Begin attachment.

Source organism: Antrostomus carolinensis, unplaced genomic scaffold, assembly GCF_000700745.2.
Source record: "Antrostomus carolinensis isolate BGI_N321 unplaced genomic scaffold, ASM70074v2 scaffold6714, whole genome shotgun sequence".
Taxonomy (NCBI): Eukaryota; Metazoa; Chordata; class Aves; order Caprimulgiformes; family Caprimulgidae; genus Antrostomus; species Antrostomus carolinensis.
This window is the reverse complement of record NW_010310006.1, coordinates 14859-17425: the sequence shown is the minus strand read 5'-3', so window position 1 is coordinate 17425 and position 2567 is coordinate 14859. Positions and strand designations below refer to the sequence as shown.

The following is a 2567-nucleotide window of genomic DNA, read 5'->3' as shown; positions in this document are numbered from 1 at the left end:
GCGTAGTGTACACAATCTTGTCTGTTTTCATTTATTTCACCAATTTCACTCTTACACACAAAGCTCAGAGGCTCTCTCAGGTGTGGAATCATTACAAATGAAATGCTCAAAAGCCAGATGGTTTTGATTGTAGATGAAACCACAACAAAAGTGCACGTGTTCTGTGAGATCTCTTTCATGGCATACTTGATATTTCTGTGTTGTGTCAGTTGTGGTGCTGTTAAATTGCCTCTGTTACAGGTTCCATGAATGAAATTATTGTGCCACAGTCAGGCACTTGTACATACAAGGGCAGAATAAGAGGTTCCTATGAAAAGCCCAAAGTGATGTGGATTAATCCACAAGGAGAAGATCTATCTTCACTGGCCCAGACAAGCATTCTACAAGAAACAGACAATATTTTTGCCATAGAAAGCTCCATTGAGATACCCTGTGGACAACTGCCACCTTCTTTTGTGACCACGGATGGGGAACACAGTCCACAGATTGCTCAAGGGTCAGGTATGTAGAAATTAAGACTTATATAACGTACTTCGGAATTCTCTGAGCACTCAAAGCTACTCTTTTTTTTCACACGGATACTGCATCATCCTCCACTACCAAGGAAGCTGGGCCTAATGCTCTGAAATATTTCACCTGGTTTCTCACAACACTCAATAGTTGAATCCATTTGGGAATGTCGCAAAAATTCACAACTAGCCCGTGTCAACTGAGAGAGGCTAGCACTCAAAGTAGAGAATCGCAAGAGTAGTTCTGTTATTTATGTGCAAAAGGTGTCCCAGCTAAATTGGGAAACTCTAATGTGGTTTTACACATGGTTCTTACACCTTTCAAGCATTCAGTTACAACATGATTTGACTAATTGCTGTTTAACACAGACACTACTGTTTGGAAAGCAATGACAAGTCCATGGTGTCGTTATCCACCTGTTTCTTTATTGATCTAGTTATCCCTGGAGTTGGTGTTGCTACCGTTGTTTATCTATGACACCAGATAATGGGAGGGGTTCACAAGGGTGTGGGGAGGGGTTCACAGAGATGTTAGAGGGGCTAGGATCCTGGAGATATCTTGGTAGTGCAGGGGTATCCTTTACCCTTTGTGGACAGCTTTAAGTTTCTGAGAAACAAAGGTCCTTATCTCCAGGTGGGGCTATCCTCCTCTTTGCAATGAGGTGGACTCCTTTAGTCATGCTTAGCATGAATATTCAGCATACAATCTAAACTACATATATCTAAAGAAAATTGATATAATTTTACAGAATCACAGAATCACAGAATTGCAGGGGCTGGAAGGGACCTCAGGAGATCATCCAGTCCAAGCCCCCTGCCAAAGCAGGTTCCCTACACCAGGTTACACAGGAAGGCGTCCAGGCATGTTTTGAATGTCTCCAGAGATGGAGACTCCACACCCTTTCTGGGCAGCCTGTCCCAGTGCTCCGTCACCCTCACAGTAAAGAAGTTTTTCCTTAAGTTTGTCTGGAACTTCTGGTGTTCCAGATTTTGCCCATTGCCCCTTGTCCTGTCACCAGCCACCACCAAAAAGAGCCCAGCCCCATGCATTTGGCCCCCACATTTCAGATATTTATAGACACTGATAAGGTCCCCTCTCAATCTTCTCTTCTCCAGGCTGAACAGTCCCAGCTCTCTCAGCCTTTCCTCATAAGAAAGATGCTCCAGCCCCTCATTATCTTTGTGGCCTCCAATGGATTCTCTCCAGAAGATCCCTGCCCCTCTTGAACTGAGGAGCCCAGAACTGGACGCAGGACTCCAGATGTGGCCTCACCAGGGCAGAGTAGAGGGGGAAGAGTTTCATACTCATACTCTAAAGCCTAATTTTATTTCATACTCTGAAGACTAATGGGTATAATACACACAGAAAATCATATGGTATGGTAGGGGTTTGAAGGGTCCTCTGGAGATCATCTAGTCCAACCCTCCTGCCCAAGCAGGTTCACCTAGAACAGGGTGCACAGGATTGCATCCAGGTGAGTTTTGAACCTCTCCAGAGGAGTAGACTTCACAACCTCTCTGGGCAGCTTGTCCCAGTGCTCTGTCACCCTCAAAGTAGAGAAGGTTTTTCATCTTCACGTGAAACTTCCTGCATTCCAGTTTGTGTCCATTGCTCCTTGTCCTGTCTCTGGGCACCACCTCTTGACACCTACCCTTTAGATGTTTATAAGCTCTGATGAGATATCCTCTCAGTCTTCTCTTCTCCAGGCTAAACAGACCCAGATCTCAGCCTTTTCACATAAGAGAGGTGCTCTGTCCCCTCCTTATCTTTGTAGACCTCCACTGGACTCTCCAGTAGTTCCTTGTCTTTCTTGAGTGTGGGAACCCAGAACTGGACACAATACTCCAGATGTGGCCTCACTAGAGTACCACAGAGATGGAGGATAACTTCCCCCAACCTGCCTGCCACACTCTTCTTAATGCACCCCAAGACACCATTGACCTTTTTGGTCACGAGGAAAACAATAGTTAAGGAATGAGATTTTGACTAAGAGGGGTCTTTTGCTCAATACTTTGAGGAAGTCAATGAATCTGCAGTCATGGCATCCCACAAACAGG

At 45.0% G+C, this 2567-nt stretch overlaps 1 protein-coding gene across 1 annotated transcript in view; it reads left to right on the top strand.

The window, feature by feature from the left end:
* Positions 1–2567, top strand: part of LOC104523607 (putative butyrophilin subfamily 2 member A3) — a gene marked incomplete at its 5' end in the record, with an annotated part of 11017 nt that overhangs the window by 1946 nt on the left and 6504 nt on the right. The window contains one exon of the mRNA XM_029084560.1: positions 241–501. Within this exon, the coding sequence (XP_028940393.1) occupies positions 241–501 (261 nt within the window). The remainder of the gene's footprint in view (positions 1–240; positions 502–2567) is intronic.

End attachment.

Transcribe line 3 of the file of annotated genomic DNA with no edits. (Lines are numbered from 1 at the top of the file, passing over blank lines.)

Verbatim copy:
Taxonomy (NCBI): Eukaryota; Metazoa; Chordata; class Aves; order Caprimulgiformes; family Caprimulgidae; genus Antrostomus; species Antrostomus carolinensis.